Does Weed Expire?

Does Weed Expire

You just got back home from a stressful day at work and felt like your hard work deserves to be rewarded. You check up on your stash of Mary Jane and try to get a whiff of its aroma to stir you up, but something does not seem right. It still seems like it can go for one more smoke. Weed does not go bad, right? Would it hurt to try? And how would does weed expire in the first place?

Spoiled Science:  Does Weed Expire?

Chemically, your weed slowly loses components of THC, terpenes, and cannabinoids over time, even if it is stored properly. These are the vital properties that give your weed its delightful flavor and rich aroma plus the effects and feelings that it gives off. These components can deteriorate faster if weed is not properly stored, thus worsening the overall quality. Combine the guide to the right storage and having a careful eye, you should be able to preserve marijuana for as long as it can.

Making It Last

If you have been growing weed yourself or order it packed and ready to burn, they will meet the same fate of eventually spoiling. While MJ that is commercially sold may have an expiration date labeled on the wrap, you can keep it in mind, but depending on how you store it, you can stash it away for longer. 

The quality of your cannabis can change depending on how it is stored. The shelf life also varies on the type of flower you have around. Some strains may only last a few months, and others could exceed that.

When you come back to your supply every now and then or open up a new joint, watch out for these signs of your flower going bad:

  • Loss or faded aroma
  • Bitter flavor
  • Brown coloring of the flowers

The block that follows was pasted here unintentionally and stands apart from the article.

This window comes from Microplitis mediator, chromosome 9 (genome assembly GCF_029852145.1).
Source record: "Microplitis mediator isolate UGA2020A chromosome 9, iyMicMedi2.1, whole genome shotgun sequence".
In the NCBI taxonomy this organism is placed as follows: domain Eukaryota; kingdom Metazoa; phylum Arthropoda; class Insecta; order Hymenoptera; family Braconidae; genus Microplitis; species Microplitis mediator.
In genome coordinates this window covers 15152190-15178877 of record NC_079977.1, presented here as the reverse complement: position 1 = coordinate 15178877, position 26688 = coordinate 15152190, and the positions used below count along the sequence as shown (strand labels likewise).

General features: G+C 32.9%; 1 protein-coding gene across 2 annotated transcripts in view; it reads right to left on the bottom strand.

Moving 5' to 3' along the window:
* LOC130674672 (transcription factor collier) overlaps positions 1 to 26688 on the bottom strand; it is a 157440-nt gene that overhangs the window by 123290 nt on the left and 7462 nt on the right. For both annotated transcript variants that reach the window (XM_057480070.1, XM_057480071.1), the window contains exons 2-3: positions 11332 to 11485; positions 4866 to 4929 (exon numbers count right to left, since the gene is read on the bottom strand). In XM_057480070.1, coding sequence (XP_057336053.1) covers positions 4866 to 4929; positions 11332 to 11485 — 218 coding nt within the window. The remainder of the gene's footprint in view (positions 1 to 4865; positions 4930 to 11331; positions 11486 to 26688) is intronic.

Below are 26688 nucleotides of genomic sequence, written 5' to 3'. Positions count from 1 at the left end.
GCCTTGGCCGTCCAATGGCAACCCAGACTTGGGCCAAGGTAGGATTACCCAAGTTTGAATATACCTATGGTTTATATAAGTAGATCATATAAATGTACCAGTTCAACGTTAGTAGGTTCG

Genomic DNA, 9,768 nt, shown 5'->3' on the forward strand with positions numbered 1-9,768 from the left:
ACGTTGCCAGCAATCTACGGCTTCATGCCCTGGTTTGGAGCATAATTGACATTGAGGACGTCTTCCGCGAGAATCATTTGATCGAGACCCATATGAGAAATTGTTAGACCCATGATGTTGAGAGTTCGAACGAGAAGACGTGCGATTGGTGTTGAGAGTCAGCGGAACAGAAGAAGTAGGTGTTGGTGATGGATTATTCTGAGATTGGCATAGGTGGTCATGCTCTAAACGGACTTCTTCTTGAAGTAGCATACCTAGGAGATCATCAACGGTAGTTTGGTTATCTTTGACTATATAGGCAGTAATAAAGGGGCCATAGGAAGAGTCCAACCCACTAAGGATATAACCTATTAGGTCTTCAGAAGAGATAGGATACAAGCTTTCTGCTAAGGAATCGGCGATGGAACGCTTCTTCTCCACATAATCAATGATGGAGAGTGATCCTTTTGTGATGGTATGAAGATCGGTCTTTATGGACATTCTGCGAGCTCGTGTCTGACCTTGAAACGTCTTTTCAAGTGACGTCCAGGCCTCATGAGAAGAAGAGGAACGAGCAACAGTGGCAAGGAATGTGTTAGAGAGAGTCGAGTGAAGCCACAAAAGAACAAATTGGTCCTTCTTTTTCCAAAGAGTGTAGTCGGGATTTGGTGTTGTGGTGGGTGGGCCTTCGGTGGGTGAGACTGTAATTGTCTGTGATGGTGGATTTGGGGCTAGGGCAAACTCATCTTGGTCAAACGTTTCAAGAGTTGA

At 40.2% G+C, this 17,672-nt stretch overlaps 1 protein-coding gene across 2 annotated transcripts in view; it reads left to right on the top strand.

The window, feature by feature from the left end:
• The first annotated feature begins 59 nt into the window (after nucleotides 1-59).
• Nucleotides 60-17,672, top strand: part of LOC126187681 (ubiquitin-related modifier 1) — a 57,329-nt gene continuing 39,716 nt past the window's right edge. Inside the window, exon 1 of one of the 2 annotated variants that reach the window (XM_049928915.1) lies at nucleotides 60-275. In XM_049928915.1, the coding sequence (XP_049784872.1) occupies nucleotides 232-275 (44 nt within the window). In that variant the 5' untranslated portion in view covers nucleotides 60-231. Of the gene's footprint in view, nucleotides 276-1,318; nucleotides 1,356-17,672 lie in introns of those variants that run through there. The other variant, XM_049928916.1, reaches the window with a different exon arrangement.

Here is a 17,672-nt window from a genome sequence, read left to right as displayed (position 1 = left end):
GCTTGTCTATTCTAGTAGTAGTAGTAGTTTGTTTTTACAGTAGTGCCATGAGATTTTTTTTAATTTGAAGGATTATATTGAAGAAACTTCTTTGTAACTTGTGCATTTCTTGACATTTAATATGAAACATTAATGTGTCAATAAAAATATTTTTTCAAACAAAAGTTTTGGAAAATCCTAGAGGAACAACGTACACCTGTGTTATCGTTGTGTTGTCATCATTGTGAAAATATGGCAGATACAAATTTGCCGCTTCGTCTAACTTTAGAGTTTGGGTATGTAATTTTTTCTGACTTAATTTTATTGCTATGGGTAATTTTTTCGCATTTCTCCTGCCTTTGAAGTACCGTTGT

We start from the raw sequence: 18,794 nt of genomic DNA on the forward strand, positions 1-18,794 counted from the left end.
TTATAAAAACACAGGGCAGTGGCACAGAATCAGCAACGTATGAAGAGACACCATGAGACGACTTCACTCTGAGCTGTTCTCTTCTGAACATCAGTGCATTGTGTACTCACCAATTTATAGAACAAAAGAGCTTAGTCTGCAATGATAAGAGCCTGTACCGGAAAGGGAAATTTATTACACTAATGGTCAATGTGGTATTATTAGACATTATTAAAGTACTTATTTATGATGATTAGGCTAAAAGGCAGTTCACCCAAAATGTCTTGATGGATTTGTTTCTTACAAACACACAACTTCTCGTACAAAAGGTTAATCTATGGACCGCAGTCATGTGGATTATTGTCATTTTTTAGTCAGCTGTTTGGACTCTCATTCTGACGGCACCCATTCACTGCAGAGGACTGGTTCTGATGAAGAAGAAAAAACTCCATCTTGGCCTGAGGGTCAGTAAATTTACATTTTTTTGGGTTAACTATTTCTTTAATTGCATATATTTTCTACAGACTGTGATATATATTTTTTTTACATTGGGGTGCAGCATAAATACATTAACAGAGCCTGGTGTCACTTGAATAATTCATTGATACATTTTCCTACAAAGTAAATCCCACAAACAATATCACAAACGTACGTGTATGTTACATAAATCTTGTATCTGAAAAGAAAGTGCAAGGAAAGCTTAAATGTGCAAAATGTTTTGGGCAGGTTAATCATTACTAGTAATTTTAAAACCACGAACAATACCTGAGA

• Flower is fragile and crumbles to dust
  • Patches of mold and mildew
  • Flowers have a spongy texture

Cannabis should not be exposed to heat or cold. This is usually a common reason why most weed goes to waste. While some say refrigerating and freezing weed keeps the scent of it last, cold temperature leads to moisture and formation of molds and mildew, which can make it dangerous to consume. Trichomes will also break off the flowers that also have an impact on its scent and taste. The intake of spoiled cannabis may cause allergic reactions, vomiting, diarrhea, lung infection, and difficulty in breathing. So better be safe than sorry.

Meanwhile, exposing your prized stash to heat and light will dry it up and cause it to brown and flake easily. Marijuana does have natural moisture that must be retained for it to have that lasting aroma and flavor. The THC content of cannabis can also drop from light and heat exposure, which can also ruin the effects to expect when you burn it, losing all the buzz and high hopes you are supposed to feel.  

Molds can also grow on the flowers from warm temperatures. Browning of the flowers may show up later on as it loses moisture and ages the longer you keep it stored. Weed is also bitter to taste when in cool or warm storage. Do not take another puff and get rid of it right away.